Insurance Policy

The news that Dallas defensive end Marcus Spears has changed his representation is not news at all — players change agents and financial advisors all the time.

But the decision, first reported by Todd Archer of the Dallas Morning News, is more than an effort to line up a new contract, either with Dallas or another NFL team. It also was a shrewd move that could increase the Cowboys' interest in bringing Spears back next year.

Spears is now represented by Bill Johnson and Pat Dye of Atlanta-based ProFiles Sports, Inc., whose list of clients is lengthy and star-studded. Current NFL players under the ProFiles umbrella include Dallas linebackers DeMarcus Ware and Keith Brooking, Chicago linebacker Brian Urlacher, Denver offensive tackle Ryan Clady, San Francisco running back Frank Gore, New York Jets linebacker Calvin Pace, Detroit guard Jeff Backus, Tampa Bay wide receiver Michael Clayton and New Orleans offensive Jon Stinchcomb.

Prospective NFL draftees who have cast their lot with ProFiles include Alabama linebacker Rolando McClain, Central Michigan Dan LeFevour, East Carolina defensive tackle Linval Joseph, Alabama guard Mike Johnson and UAB quarterback Joe Webb.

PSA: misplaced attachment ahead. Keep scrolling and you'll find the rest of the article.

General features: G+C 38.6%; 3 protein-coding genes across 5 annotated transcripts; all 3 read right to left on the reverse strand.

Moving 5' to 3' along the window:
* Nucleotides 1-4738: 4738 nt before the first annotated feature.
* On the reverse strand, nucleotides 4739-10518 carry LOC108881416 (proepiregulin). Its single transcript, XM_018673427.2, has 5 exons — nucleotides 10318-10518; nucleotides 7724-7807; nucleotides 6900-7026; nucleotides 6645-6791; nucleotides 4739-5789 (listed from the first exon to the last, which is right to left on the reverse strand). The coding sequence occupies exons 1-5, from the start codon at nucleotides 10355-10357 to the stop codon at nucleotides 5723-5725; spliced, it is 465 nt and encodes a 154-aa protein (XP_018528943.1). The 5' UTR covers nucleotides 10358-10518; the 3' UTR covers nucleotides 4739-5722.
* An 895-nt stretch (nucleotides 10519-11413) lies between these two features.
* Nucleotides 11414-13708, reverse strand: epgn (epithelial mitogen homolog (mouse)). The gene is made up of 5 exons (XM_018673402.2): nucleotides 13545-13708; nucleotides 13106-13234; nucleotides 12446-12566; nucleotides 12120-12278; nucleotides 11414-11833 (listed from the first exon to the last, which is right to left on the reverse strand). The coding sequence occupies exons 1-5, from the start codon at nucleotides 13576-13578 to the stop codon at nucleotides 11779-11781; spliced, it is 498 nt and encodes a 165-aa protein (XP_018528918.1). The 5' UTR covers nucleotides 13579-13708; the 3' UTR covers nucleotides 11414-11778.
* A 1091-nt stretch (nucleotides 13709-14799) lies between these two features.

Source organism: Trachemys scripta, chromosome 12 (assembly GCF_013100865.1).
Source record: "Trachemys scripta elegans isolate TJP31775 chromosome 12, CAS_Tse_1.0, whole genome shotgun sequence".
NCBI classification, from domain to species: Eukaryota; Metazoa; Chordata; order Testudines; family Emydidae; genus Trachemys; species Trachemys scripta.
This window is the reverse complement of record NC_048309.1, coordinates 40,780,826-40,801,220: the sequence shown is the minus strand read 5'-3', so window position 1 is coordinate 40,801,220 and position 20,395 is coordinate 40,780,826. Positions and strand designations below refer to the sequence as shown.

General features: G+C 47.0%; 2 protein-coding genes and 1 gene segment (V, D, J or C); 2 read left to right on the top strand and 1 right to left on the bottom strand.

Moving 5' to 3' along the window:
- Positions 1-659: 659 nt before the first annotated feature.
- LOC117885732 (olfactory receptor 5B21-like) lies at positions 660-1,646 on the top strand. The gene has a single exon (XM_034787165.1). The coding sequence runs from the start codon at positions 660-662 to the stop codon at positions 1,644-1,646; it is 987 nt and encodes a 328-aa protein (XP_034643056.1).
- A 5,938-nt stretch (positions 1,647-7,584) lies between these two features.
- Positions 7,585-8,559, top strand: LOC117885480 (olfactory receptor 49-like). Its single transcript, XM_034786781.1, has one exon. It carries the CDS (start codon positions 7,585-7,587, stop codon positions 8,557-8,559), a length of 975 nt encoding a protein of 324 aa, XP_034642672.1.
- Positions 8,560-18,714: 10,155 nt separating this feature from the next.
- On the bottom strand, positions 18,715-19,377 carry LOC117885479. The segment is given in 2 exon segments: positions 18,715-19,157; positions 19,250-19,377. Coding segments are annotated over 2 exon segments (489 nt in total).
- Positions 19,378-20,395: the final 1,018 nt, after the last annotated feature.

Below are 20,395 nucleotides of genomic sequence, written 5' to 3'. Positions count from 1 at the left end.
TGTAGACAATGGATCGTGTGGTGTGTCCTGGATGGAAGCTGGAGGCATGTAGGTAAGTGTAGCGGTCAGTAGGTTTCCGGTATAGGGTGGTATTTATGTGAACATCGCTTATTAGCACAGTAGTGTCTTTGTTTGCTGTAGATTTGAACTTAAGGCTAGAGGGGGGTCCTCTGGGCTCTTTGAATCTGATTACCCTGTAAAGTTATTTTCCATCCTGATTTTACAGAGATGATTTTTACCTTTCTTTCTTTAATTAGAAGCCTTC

The fact that ProFiles has some high-profile clients means nothing — most agents do. But what is important is those first two names: Ware and Brooking. The two are key cogs in the Dallas defense, and of equal importance to Spears, they have contracts worth as much as $84 million between them. Johnson and Dye have good relationships with owner Jerry Jones and his son, Dallas COO/Executive VP and director of player personnel Stephen Jones.

Do those relationships mean the Cowboys definitely will keep Spears, or that they'll offer more money than they otherwise might? Of course not. But if Dallas officials are thinking of keeping just two of their three free agent defensive ends — Spears, Jason Hatcher and Stephen Bowen — they might think twice before letting Spears walk, even if he is the most expensive of the three (and considering his first-round pedigree, he surely will be).

This isn't to suggest that Dye and Johnson would advise their clients to look for work elsewhere, but they are human. It's no secret that some teams have better relationships with some agents than they do with others, and if Spears really wants to stay in Dallas, it's a shrewd move to have the guys who represent Ware and Brooking on his side.

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